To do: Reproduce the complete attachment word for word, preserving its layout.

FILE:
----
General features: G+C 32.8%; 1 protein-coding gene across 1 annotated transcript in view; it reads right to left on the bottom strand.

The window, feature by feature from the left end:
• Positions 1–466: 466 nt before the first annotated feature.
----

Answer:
General features: G+C 32.8%; 1 protein-coding gene across 1 annotated transcript in view; it reads right to left on the bottom strand.

The window, feature by feature from the left end:
• Positions 1–466: 466 nt before the first annotated feature.